California Gov. Gavin Newsom is laying out plans for what a gradual reopening of the state may look like as health care capacity and hospitalizations stemming from the coronavirus (COVID-19) pandemic begin to stabilize.
In order to slow down the spread of the virus, the Golden State has been under stay-at-home orders since March 19, closing down all non-essential businesses and schools. This halt created a devastating economic impact for businesses and families alike.
In this Q&A, Professor of Economics Fernando Lozano shares his views on the possible road to economic recovery for California. A labor economist, Lozano is the co-chair of California's Council of Economic Advisors and focuses his research on immigration and labor supply. Currently in Italy, Lozano also shares his experience of living in one of the hotspots of the pandemic.
You and your family are currently in Italy. Where are you located and what are you working on?
We live in Turin, a city in the northwest of the country at the feet of the Alps. My goal for the sabbatical was twofold: first, I wanted to understand the differences in the immigration dynamics in Europe and the United States; second, but in a similar line, I want to observe the role that immigration and emigration play on the identity of Italy.
Italy was one of the hotspots of the COVID-19 outbreak. Tell us about your experience of this global health crisis in that country.
Italy's health care system, with universal access and single payer, is one of the highest-ranking in the world. Nonetheless, there are significant differences in the quality of care in the north and the south of the country. The north is wealthier and has more, and better, hospitals and care in general. So, before the epidemic started, Turin had one of the highest life expectancies in Europe. Turin is in the center of the epidemic; the corridor between Milan and Turin has some of the highest infection rates in the country. Because of high life expectancy, the age distribution skews to the right, which results in higher morbidity than in other places in the country. The larger morbidity in Turin has framed my perception of the epidemic.
From an economics perspective, the one comparison I would highlight between the United States and Italy is the ability of the federal government to mitigate the economic crisis. (Even with the passive and disorganized response of the U.S. federal government.) In America, the government can borrow money and, for example, offer transfers like the $1,200 checks through the CARES Act, while the Italian government faces many more constraints. In that sense, the private sector here has had to step up and provide a lot of local support through local charities.
You were recently named to California's Council of Economic Advisors. What is some of the work that you are doing for Gov. Newsom?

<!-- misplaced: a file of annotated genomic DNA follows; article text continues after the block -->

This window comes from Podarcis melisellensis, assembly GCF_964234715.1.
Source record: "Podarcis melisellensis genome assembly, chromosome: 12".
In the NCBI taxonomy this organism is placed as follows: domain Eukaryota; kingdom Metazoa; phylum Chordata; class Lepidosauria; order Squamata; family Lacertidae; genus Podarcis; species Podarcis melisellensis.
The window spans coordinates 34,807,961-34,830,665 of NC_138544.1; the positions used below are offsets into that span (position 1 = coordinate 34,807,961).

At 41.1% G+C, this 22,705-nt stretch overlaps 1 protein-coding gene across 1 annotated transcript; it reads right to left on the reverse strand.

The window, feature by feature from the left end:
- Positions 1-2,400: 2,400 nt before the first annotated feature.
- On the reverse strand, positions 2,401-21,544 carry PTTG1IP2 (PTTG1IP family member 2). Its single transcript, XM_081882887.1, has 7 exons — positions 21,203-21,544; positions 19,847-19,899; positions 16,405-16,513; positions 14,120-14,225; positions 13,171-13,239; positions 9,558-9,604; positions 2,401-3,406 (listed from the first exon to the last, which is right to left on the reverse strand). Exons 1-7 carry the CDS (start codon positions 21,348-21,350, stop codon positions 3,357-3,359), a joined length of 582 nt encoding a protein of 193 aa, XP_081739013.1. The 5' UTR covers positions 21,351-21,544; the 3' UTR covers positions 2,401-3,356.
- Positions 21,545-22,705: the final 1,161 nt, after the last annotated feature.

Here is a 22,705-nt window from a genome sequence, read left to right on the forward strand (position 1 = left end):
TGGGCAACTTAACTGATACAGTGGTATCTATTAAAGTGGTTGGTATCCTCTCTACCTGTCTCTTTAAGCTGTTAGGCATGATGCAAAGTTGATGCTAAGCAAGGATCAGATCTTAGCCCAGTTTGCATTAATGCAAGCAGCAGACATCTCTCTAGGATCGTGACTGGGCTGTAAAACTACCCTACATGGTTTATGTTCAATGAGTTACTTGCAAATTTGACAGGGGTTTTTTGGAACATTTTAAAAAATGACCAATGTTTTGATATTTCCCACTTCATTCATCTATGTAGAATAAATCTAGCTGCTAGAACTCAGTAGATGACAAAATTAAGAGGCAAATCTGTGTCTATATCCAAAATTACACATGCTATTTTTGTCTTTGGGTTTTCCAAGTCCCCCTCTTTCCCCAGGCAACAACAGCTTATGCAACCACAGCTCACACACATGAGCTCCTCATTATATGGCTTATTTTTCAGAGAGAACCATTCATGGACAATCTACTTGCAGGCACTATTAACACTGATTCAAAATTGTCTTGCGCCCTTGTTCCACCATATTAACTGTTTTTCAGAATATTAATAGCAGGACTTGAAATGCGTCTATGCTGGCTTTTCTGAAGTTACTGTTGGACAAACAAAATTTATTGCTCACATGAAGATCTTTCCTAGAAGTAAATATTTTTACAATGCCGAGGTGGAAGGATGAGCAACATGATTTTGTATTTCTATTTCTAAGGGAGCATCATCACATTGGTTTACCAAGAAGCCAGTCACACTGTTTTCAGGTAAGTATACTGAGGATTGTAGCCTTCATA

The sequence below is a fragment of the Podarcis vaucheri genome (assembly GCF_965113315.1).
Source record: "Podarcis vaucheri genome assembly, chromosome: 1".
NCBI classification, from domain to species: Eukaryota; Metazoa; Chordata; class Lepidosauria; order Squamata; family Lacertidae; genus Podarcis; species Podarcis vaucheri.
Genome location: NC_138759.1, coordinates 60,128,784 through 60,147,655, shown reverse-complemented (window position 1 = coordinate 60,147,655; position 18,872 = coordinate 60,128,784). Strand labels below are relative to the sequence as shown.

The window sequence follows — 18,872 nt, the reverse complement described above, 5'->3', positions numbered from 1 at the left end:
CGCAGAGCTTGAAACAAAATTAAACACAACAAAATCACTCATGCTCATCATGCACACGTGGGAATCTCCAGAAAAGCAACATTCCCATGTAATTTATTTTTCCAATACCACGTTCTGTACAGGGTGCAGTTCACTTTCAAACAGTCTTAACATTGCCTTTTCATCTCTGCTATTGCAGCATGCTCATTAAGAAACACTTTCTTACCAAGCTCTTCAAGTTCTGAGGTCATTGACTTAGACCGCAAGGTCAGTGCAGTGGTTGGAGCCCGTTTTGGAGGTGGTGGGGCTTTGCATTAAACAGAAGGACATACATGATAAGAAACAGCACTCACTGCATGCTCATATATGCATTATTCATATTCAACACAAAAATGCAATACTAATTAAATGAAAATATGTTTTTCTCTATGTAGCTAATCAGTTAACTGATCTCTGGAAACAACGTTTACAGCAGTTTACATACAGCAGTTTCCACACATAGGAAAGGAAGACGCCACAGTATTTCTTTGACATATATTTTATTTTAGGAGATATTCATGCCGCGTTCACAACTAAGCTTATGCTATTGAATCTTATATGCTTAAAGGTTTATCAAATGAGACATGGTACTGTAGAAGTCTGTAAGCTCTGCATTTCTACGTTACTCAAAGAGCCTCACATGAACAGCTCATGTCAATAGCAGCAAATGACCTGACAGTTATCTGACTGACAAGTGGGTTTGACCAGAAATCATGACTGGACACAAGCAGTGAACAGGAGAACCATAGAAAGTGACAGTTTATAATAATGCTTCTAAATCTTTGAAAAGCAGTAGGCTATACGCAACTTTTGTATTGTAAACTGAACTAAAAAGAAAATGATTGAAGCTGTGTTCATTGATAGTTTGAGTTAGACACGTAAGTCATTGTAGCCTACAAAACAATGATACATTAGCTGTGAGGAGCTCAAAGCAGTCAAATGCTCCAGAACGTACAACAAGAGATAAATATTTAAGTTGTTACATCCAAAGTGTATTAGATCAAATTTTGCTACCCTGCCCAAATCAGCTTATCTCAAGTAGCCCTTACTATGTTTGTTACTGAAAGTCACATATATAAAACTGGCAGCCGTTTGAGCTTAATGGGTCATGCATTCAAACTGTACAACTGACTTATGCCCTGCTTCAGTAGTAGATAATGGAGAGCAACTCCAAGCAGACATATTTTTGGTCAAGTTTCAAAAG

As co-chair of the council, my role is to coordinate with the governor's office the agenda of our meetings. We are a diverse committee in terms of academic backgrounds and geographic locations. Thus, I make sure that in our discussions, every voice has space and gets heard. In terms of topics, the COVID-19 recession has dominated our conversations. We talk about many issues, like the social safety net, unemployment, small business, education or housing markets. The one constant is that we always think of the most vulnerable Californians, and how to create an infrastructure that in the future supports them.
Given the economic impact of the COVID-19 outbreak, what does California's economic outlook look like in the short and long term?
This recession is unlike any other recorded in history. In my opinion, to reactivate the economy it is essential to decrease the risk of contagion, and guarantee people's health to the extent possible. People must know that by participating in the marketplace, they will not get sick. In that sense, the more successful we are in mitigating the outbreak, the more certainty we will provide to the economy, and the faster the recovery.
How does the economic impact to California of the COVID-19 outbreak compare to major events ?
This recession is different in that physical health and economic health are so closely related. I believe we will not be able to achieve long-term growth unless we can control the COVID-19 outbreak. I am convinced there is no trade-off between economic growth and health outcomes in the long run.
How is California positioned to recover economically from the COVID-19 outbreak and why?
California has one of the most dynamic economies in the world; we have the world's premier higher education system. As a state, we are innovative and entrepreneurial. But at the same time, this crisis has highlighted some of our structural faults. We must remember that over 2 million Californians live with at least one undocumented family member that cannot access the social safety net even though most pay taxes. In California, we have significant inequalities in educational attainment and achievement, and also differences in terms of the access to and quality of health care. Also, housing affordability is a problem as almost one-third of the households spend at least half of their income on housing. I believe that if we are to learn anything from this crisis, it is that we must do more to assure that we promote more inclusive and progressive growth.